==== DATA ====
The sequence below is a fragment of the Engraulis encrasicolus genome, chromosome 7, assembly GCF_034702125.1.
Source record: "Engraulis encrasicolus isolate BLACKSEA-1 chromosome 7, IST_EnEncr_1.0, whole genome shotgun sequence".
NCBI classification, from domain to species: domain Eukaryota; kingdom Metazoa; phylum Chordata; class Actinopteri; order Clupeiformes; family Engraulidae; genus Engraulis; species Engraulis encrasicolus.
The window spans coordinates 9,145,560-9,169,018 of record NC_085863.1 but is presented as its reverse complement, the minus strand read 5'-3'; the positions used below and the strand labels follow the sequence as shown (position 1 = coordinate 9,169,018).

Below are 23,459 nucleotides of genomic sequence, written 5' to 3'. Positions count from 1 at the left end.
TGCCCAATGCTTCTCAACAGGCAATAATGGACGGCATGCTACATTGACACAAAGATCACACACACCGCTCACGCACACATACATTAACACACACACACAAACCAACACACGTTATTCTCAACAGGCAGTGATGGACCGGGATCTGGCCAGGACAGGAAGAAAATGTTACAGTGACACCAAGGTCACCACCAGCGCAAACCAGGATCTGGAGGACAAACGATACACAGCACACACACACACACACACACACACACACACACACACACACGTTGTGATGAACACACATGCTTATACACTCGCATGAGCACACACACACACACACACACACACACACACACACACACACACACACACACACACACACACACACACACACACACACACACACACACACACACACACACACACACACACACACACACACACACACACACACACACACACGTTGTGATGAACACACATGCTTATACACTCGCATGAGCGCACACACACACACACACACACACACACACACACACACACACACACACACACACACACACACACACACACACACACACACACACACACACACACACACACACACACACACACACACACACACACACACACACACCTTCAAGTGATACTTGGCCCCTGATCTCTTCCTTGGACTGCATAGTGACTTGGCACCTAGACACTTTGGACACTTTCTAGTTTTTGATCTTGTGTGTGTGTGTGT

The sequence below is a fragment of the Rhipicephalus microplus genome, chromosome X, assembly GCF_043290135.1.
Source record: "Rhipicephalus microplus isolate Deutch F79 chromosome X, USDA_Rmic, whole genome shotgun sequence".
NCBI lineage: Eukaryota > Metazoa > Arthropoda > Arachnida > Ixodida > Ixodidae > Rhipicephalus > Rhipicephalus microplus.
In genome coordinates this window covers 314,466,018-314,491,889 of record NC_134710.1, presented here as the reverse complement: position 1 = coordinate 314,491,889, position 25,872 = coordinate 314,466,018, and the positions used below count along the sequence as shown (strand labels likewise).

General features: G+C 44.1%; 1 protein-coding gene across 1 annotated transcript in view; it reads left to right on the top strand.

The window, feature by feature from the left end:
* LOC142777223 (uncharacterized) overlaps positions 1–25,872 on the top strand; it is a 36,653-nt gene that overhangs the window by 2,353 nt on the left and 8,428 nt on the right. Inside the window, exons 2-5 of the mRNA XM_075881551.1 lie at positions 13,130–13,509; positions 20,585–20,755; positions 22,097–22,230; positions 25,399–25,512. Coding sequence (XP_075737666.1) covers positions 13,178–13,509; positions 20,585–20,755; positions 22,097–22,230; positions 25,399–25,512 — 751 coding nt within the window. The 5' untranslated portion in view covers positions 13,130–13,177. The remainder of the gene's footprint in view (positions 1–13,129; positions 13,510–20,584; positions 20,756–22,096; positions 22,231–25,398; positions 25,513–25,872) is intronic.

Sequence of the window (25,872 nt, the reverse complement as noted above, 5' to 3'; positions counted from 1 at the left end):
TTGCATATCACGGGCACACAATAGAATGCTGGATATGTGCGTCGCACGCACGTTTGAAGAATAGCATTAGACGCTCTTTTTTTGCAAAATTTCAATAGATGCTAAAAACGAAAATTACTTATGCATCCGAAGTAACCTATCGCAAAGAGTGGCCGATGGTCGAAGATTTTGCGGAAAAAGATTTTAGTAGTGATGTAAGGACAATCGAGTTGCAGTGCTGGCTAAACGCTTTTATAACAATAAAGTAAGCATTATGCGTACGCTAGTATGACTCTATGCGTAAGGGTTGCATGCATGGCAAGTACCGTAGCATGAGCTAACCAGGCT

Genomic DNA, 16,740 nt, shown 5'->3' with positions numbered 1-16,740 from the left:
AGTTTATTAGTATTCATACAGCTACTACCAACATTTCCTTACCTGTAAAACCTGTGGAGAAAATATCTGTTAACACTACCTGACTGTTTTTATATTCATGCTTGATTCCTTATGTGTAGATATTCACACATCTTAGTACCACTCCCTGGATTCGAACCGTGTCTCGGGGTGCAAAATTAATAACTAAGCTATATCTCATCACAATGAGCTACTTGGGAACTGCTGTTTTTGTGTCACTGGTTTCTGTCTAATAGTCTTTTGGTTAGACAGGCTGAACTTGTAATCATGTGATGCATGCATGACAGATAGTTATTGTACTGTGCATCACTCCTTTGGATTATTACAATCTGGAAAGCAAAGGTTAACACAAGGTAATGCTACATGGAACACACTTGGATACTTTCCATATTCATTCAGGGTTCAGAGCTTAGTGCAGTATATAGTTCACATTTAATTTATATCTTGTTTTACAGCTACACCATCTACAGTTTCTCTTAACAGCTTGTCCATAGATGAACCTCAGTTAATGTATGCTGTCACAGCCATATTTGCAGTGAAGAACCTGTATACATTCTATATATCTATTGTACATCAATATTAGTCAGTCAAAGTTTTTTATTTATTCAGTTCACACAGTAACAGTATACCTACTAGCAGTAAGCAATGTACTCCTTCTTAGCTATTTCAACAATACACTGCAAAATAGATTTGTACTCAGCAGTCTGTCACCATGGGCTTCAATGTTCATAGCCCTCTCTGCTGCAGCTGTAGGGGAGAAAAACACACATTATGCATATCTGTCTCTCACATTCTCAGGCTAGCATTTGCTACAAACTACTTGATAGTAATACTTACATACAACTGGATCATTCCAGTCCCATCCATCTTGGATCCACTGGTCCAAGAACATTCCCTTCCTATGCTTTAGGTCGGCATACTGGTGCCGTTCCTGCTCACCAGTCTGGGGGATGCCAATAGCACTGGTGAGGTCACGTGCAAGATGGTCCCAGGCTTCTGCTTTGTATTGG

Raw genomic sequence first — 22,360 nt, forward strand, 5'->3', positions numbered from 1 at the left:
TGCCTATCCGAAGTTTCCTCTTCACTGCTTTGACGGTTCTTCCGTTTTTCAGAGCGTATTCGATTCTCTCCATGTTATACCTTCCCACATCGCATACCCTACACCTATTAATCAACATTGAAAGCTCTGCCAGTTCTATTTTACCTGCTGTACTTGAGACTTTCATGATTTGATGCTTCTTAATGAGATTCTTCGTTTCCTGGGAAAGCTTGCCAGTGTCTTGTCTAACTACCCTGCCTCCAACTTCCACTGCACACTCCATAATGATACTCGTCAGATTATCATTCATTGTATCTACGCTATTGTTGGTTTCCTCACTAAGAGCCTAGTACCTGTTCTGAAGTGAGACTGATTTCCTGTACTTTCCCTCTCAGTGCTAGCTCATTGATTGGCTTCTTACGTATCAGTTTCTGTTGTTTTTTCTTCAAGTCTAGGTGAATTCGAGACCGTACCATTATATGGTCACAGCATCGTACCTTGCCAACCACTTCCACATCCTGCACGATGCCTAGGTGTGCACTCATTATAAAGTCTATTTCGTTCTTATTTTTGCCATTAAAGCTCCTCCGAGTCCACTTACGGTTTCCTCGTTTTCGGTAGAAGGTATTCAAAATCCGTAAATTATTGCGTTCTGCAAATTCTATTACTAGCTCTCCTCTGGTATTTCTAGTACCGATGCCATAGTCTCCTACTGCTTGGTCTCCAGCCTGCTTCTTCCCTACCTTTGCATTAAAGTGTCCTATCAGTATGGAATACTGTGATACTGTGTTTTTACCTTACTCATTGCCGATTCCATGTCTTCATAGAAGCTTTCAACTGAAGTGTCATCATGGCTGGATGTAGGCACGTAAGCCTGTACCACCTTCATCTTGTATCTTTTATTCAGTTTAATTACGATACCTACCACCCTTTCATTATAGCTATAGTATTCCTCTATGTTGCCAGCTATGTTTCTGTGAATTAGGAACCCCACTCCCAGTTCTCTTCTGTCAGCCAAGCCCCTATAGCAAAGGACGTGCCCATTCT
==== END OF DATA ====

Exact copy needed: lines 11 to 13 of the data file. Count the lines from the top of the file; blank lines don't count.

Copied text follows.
General features: G+C 44.1%; 1 protein-coding gene across 1 annotated transcript in view; it reads left to right on the top strand.

The window, feature by feature from the left end:
* LOC142777223 (uncharacterized) overlaps positions 1–25,872 on the top strand; it is a 36,653-nt gene that overhangs the window by 2,353 nt on the left and 8,428 nt on the right. Inside the window, exons 2-5 of the mRNA XM_075881551.1 lie at positions 13,130–13,509; positions 20,585–20,755; positions 22,097–22,230; positions 25,399–25,512. Coding sequence (XP_075737666.1) covers positions 13,178–13,509; positions 20,585–20,755; positions 22,097–22,230; positions 25,399–25,512 — 751 coding nt within the window. The 5' untranslated portion in view covers positions 13,130–13,177. The remainder of the gene's footprint in view (positions 1–13,129; positions 13,510–20,584; positions 20,756–22,096; positions 22,231–25,398; positions 25,513–25,872) is intronic.